Exceeding the maximum daily working time necessarily causes prejudice to the employee.

Cass. soc., May 11 2023 n°21-22.281

In this ruling, the Cour of cassation decides that exceeding the maximum daily working time of 10 hours necessarily causes prejudice to the employee concerned.

In this case, an employee working as a pharmacy assistant for a nursing home was dismissed on March 30, 2015. She brought her case before the Conseil de Prud’hommes and, among her claims, sought damages for exceeding the daily working hours.

The Paris Court of Appeal rejected this claim. It noted that, while the employee had indeed worked days of over 10 hours, she “had not demonstrated that she had suffered any prejudice in this respect, which cannot be necessary but must be established”.

Before the High Court, the employee argued that disregarding the mandatory rules on maximum working hours necessarily caused her prejudice.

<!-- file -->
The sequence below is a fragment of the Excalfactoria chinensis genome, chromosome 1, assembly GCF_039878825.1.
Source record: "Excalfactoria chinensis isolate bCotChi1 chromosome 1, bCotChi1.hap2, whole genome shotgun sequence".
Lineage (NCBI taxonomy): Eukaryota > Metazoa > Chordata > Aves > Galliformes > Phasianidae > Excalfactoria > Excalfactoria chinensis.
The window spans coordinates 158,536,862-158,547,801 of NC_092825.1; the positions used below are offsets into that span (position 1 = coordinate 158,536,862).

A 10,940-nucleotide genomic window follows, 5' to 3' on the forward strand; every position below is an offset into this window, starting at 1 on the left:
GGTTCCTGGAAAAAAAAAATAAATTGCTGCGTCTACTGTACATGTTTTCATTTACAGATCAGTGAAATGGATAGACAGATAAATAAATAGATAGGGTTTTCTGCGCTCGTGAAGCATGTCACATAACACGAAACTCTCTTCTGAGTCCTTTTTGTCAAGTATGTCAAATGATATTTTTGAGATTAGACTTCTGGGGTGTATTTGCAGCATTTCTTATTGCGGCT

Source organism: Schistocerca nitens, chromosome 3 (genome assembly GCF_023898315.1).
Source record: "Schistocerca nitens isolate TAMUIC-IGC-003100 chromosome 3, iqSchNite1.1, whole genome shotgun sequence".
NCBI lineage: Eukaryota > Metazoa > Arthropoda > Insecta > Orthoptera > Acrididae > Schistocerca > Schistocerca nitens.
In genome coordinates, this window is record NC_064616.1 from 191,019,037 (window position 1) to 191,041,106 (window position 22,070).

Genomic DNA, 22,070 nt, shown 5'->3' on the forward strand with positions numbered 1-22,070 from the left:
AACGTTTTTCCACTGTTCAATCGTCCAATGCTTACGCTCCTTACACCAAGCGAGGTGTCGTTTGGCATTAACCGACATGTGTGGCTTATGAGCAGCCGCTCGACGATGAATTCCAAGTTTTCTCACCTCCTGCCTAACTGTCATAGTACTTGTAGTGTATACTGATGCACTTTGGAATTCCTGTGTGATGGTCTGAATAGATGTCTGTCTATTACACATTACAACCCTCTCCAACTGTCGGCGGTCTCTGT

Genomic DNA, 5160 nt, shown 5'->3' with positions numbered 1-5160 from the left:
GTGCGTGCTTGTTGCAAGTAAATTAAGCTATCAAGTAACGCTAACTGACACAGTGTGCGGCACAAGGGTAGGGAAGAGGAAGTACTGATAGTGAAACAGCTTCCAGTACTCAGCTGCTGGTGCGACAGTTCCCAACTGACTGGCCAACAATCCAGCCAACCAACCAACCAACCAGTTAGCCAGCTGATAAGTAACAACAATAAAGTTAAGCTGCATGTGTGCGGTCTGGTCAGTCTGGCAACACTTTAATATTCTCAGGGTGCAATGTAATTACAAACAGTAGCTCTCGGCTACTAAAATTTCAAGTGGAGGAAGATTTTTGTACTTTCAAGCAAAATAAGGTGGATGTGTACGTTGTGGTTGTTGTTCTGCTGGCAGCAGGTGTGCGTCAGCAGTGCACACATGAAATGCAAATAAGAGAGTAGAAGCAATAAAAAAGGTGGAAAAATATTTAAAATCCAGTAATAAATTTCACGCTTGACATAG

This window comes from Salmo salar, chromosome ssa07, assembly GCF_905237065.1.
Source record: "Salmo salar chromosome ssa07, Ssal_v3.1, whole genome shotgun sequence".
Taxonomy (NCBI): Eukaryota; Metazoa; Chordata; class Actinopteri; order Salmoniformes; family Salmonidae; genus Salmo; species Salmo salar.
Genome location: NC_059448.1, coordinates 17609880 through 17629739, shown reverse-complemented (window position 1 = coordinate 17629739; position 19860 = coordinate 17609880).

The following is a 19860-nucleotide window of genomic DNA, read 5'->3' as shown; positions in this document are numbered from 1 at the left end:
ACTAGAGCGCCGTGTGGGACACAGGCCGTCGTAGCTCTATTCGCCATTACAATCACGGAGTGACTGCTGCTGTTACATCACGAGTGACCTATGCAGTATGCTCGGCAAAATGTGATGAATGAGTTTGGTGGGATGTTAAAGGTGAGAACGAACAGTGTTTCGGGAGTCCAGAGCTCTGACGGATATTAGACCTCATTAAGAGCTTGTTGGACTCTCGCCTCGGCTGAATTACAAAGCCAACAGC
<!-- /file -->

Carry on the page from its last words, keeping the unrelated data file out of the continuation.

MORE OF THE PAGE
The Court of Cassation agreed, overturning the decision of the Court of Appeal.

It recalled that the Labor Code’s rules on effective daily working hours “are part of the objective of guaranteeing the health and safety of workers through adequate rest and effective compliance with the limits on maximum working hours embodied in European Directive 2003/88/EC on working time”.

It deduced that “the mere fact that the maximum working time has been exceeded gives rise to a right to compensation”.

This solution follows on from a ruling handed down by the Social Division on January 26, 2022, concerning maximum weekly working hours (Cass.soc.26 janvier 2022 n°20-21.636). On this occasion, the High Court established the principle that ” the mere fact of exceeding the maximum weekly working time entitles the employee to compensation”. More generally, this decision adds a further exception to the principle, asserted since 2016, that the prejudice claimed by the employee must be proven in order to be compensated (cass.soc.13 avril 2016, n°14-28.293).

In this case, this exception is based on the application of the European Directive on the organization of working time. We may therefore wonder whether this solution will be extended to all the maximum and minimum working hours provided for in the Directive: breaks, weekly rest periods, etc.